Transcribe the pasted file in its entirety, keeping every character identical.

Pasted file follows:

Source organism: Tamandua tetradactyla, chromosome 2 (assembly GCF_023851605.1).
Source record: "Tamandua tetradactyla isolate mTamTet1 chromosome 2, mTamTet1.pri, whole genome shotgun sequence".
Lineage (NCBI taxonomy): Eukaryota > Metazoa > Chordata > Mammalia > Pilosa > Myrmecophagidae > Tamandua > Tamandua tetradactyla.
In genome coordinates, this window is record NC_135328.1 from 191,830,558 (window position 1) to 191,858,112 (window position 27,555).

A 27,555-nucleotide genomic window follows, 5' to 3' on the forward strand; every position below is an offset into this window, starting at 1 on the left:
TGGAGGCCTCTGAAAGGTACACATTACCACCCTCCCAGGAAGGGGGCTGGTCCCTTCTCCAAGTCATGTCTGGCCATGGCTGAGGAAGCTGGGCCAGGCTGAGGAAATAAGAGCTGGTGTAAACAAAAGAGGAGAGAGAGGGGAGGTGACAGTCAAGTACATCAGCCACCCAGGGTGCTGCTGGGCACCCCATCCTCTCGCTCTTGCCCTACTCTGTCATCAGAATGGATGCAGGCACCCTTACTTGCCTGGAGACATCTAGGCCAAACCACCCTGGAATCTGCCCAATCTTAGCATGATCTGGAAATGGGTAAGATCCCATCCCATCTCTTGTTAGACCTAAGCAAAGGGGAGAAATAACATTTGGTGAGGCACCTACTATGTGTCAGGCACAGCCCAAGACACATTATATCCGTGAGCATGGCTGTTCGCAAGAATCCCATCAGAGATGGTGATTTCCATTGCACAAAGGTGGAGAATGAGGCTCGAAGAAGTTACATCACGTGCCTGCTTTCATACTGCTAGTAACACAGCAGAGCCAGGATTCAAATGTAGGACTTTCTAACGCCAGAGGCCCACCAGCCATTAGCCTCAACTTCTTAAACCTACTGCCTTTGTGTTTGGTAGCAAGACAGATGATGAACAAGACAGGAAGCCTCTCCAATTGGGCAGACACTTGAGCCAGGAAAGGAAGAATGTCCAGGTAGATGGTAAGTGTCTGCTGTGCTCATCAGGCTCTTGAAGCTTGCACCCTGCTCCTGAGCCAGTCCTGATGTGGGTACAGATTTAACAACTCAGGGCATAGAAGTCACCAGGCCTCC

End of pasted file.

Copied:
Source organism: Tamandua tetradactyla, chromosome 2 (assembly GCF_023851605.1).
Source record: "Tamandua tetradactyla isolate mTamTet1 chromosome 2, mTamTet1.pri, whole genome shotgun sequence".
Lineage (NCBI taxonomy): Eukaryota > Metazoa > Chordata > Mammalia > Pilosa > Myrmecophagidae > Tamandua > Tamandua tetradactyla.
In genome coordinates, this window is record NC_135328.1 from 191,830,558 (window position 1) to 191,858,112 (window position 27,555).

A 27,555-nucleotide genomic window follows, 5' to 3' on the forward strand; every position below is an offset into this window, starting at 1 on the left:
TGGAGGCCTCTGAAAGGTACACATTACCACCCTCCCAGGAAGGGGGCTGGTCCCTTCTCCAAGTCATGTCTGGCCATGGCTGAGGAAGCTGGGCCAGGCTGAGGAAATAAGAGCTGGTGTAAACAAAAGAGGAGAGAGAGGGGAGGTGACAGTCAAGTACATCAGCCACCCAGGGTGCTGCTGGGCACCCCATCCTCTCGCTCTTGCCCTACTCTGTCATCAGAATGGATGCAGGCACCCTTACTTGCCTGGAGACATCTAGGCCAAACCACCCTGGAATCTGCCCAATCTTAGCATGATCTGGAAATGGGTAAGATCCCATCCCATCTCTTGTTAGACCTAAGCAAAGGGGAGAAATAACATTTGGTGAGGCACCTACTATGTGTCAGGCACAGCCCAAGACACATTATATCCGTGAGCATGGCTGTTCGCAAGAATCCCATCAGAGATGGTGATTTCCATTGCACAAAGGTGGAGAATGAGGCTCGAAGAAGTTACATCACGTGCCTGCTTTCATACTGCTAGTAACACAGCAGAGCCAGGATTCAAATGTAGGACTTTCTAACGCCAGAGGCCCACCAGCCATTAGCCTCAACTTCTTAAACCTACTGCCTTTGTGTTTGGTAGCAAGACAGATGATGAACAAGACAGGAAGCCTCTCCAATTGGGCAGACACTTGAGCCAGGAAAGGAAGAATGTCCAGGTAGATGGTAAGTGTCTGCTGTGCTCATCAGGCTCTTGAAGCTTGCACCCTGCTCCTGAGCCAGTCCTGATGTGGGTACAGATTTAACAACTCAGGGCATAGAAGTCACCAGGCCTCC